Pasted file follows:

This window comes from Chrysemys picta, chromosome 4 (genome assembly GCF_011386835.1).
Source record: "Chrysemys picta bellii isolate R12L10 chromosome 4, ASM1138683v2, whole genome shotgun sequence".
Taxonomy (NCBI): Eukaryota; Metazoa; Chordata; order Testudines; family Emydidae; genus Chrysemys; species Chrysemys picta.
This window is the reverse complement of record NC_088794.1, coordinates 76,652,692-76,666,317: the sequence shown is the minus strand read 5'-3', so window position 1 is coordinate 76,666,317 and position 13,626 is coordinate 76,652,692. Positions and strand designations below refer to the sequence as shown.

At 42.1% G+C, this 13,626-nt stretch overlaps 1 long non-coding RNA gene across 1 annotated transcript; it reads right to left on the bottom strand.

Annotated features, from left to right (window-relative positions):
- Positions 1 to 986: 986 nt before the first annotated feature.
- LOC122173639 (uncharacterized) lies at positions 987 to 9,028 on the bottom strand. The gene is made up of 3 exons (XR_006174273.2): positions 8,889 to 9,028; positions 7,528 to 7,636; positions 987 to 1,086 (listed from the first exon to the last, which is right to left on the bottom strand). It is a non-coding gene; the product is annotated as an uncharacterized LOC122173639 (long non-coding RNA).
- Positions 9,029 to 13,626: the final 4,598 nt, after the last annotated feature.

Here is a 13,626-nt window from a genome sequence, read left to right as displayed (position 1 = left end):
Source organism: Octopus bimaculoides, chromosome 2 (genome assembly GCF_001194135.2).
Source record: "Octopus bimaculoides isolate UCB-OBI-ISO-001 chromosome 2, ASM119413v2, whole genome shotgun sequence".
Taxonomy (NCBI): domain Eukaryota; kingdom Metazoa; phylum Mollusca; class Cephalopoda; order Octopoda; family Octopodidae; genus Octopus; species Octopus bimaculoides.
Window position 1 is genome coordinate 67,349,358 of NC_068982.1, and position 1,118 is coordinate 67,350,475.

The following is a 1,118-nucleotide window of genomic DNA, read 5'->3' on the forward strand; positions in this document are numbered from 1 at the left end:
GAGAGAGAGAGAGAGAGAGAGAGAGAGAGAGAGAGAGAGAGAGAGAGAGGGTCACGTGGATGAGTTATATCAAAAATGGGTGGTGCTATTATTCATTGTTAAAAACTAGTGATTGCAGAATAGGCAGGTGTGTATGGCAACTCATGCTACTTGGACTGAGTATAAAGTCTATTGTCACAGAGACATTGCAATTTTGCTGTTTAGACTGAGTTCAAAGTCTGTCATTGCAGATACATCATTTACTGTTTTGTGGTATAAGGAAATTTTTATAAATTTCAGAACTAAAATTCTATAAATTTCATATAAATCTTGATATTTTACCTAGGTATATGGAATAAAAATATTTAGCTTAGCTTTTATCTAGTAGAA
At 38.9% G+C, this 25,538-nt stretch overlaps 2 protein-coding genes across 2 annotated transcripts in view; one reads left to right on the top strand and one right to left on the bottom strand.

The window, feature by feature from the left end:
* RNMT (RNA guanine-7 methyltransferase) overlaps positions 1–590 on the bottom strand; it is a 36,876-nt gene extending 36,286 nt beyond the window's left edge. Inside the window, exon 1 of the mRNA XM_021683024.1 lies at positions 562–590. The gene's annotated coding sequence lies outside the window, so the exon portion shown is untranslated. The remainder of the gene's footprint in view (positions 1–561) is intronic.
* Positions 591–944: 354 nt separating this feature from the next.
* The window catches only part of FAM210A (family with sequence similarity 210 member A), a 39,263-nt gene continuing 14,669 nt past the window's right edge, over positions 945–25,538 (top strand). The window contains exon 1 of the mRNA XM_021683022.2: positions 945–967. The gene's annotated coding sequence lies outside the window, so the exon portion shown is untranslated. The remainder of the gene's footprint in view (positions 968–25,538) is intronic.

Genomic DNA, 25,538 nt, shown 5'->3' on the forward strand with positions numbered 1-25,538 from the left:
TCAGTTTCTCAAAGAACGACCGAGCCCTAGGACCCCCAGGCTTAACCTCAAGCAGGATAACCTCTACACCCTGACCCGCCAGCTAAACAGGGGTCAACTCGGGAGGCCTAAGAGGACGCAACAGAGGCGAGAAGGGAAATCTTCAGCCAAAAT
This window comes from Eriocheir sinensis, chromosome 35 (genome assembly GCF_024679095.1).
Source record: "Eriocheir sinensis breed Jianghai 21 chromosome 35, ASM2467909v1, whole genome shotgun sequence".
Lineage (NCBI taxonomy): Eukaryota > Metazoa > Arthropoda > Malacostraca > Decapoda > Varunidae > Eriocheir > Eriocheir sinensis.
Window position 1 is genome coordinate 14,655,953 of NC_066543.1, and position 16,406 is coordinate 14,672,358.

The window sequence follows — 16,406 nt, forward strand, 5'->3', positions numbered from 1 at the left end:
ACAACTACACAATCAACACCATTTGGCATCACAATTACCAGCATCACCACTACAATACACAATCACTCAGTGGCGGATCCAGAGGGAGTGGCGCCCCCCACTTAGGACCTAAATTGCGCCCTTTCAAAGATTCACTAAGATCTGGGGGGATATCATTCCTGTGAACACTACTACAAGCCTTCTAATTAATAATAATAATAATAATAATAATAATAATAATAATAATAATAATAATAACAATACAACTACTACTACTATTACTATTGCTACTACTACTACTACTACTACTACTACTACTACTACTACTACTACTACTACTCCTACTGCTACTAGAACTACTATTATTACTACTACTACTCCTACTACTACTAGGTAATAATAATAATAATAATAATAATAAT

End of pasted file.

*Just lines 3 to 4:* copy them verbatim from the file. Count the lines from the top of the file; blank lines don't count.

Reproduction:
Taxonomy (NCBI): Eukaryota; Metazoa; Chordata; order Testudines; family Emydidae; genus Chrysemys; species Chrysemys picta.
This window is the reverse complement of record NC_088794.1, coordinates 76,652,692-76,666,317: the sequence shown is the minus strand read 5'-3', so window position 1 is coordinate 76,666,317 and position 13,626 is coordinate 76,652,692. Positions and strand designations below refer to the sequence as shown.